Poached Wild Salmon

Ingredients

4 wild salmon steaks

Sorrel Sauce

1/2 cup unsalted butter
1 large bunch of sorrel, washed and chopped
1¼ cups heavy cream
salt and pepper

Method

  1. Poach the salmon in boiling salted water for about 8 minutes. Remove and keep on a warm plate.
  2. Melt the butter in a saucepan. Add the chopped sorrel (it melts into the butter very quickly). When it has bubbled for a few minutes, add the cream and seasoning. Bring to a boil and simmer for 10 minutes.
  3. Pour the sauce over the poached salmon and serve immediately.

Makes 4 servings.

Source: Fish and Shellfish

Advertisements

In Pictures: Fish and Dishes

The Fish – Conger Eel (マアナゴ)


Sashimi

Nigiri Sushi with Grilled Eel

Pressed Sushi with Steamed Eel

Grilled in Skewers

Eel Rice

Tempura

Cooked with Soba in Soup

My Food

Seafood: Braised Japanese Dried Abalone

Two Cultures, Same Risk For Cognitive Impairment

American and Chinese adults with Type 2 diabetes are at similar risk for memory impairment, Mayo Clinic and Shanghai researchers report

Diabetes is a known risk factor for cognitive decline and dementia, age-related conditions that affect memory and thinking skills. However, little is known about how the diabetes-cognitive decline link compares across cultures.

Scientists from Mayo Clinic and Huashan Hospital in Shanghai explored the association between Type 2 diabetes and cognitive impairment to find out if the relationship varies in different populations. Study participants had not been diagnosed with memory-related diseases, such as vascular dementia or Alzheimer’s dementia.

For the study, the researchers evaluated data from two large, ongoing, population-based studies: the Shanghai Aging Study (SAS) and the Mayo Clinic Study of Aging (MCSA). Both use similar designs and methodologies. For example, both studies recruit participants from a defined population, include an on-site, in-person evaluation, use similar or comparable tests of cognition, and include participants over age 50. The SAS uses neuropsychological tests adapted from Western tests to harmonize with Chinese culture.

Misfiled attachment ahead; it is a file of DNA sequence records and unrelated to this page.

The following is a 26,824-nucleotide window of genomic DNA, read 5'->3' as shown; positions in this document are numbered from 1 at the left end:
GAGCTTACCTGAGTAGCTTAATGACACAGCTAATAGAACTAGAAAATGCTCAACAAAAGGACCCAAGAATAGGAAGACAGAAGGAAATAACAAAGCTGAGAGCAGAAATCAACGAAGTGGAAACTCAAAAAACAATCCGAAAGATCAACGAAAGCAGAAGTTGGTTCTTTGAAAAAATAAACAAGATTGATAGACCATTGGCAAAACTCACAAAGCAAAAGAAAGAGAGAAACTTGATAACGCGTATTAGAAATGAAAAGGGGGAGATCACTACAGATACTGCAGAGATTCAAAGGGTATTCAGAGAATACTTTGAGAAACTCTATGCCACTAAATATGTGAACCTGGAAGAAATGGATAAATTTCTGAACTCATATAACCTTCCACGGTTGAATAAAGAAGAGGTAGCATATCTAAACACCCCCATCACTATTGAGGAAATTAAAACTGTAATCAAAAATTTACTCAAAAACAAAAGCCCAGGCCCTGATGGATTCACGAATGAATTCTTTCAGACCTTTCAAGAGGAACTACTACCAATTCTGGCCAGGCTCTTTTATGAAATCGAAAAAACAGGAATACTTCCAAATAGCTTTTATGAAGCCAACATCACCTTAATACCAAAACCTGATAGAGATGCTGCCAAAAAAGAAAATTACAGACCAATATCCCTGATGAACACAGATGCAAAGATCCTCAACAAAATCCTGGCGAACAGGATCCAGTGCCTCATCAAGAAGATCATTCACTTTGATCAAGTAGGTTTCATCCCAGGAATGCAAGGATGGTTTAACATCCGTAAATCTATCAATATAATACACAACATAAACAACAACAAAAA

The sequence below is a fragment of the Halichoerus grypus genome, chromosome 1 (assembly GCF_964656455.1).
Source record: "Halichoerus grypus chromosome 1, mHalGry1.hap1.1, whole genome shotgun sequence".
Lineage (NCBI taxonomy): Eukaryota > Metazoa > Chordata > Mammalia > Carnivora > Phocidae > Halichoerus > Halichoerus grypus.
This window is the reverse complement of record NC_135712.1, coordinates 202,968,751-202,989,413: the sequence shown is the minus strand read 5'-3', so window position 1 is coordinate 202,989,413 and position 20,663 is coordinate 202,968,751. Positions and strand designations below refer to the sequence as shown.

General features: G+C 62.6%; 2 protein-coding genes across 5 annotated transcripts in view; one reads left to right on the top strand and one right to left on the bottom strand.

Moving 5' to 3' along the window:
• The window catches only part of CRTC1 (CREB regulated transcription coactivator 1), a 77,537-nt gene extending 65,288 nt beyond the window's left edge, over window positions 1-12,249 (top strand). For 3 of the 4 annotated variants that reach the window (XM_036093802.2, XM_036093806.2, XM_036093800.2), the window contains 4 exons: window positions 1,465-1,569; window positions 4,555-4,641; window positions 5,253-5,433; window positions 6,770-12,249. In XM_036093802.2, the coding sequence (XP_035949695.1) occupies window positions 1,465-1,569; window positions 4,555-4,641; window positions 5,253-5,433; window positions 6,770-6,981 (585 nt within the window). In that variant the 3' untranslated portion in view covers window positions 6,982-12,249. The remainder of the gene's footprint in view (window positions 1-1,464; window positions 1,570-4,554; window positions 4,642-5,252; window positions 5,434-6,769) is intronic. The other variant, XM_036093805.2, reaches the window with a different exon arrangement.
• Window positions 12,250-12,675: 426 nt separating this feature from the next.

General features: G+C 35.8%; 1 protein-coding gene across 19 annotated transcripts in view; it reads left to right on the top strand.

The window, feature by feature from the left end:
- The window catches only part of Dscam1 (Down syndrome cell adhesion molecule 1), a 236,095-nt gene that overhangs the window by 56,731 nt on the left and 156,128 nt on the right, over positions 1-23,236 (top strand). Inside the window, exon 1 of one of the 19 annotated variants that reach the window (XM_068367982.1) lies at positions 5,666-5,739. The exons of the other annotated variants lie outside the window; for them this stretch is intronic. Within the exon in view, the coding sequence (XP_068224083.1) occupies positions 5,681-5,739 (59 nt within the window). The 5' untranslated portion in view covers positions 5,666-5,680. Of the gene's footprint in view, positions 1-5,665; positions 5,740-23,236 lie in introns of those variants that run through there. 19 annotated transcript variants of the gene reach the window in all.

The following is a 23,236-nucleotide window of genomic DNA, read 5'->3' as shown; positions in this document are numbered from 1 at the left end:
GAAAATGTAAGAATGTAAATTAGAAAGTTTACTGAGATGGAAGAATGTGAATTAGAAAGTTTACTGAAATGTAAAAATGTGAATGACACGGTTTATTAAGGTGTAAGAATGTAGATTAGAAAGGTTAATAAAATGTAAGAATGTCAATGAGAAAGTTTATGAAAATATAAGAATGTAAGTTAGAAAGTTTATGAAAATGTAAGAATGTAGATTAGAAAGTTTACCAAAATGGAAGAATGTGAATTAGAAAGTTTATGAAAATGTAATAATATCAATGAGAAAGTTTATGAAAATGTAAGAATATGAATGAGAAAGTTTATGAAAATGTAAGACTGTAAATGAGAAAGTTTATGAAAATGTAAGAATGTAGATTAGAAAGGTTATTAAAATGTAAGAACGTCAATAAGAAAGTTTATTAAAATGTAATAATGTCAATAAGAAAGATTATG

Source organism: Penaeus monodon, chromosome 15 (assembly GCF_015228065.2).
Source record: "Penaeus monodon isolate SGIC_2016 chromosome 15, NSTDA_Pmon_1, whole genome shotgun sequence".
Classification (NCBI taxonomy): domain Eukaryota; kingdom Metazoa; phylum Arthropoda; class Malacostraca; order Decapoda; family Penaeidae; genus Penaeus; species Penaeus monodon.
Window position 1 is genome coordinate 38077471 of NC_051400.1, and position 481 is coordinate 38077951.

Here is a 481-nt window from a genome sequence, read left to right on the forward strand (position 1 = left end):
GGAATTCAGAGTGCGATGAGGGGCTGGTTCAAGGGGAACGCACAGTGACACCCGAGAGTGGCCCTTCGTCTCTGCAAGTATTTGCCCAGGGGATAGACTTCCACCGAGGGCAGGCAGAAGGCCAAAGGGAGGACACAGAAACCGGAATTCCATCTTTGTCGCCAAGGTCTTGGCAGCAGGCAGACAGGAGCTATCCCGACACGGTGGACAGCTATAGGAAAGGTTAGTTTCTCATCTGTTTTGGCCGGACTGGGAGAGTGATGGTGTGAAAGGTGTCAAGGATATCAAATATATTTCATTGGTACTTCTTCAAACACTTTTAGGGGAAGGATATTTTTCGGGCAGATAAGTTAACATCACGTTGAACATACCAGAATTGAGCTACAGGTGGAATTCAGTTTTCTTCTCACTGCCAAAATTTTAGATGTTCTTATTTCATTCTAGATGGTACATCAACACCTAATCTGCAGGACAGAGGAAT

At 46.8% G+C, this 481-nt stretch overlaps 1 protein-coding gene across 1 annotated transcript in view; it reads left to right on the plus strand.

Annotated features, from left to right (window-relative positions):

The scientists analyzed medical data from 3,348 Chinese adults and 3,734 American adults, all of whom had undergone cognitive testing and were dementia-free. Participants’ medical records were used to determine whether they had Type 2 diabetes.

The researchers found that all of the participants who had Type 2 diabetes, regardless of their population study, performed significantly worse on cognitive tests, compared to participants who did not have diabetes. These findings suggest that diabetes is linked to cognitive impairment in both Eastern and Western cultures.

“We wanted to study diabetes and cognitive impairment in these two completely different ethnic groups to see whether there are any differences. We found that in both cohorts, having a history of diabetes was associated with greater impairment in cognitive function,” says study co-author Rosebud Roberts, M.B., Ch.B., an epidemiologist at Mayo Clinic.

The results were the same — even after adjusting for age, gender and education, as well as vascular problems. More specifically, the American and Chinese study participants with diabetes performed considerably worse on executive function tests, compared to people in both study populations who did not have diabetes. Executive function is the ability to make decisions, plan and problem-solve, and is associated with the frontal lobe of the brain.

In the Shanghai population, a diabetes diagnosis also was associated with poorer performance on tests of memory, visual-spatial skills and language. One possible reason for this difference is that the population studied by the SAS developed diabetes at an earlier age, compared to the MCSA population.

Dr. Roberts says the research is important, because it shows that impairment in executive function may be an early effect of diabetes, and earlier age at diabetes diagnosis results in greater cognitive deficits. However, she adds, the overall effects of diabetes on cognition are similar in Western and Eastern populations.

The MCSA is a population-based prospective study established in 2004 to investigate the prevalence and incidence of mild cognitive impairment, and identify risk factors for mild cognitive impairment and dementia.

Source: Mayo CLinic


Today’s Comic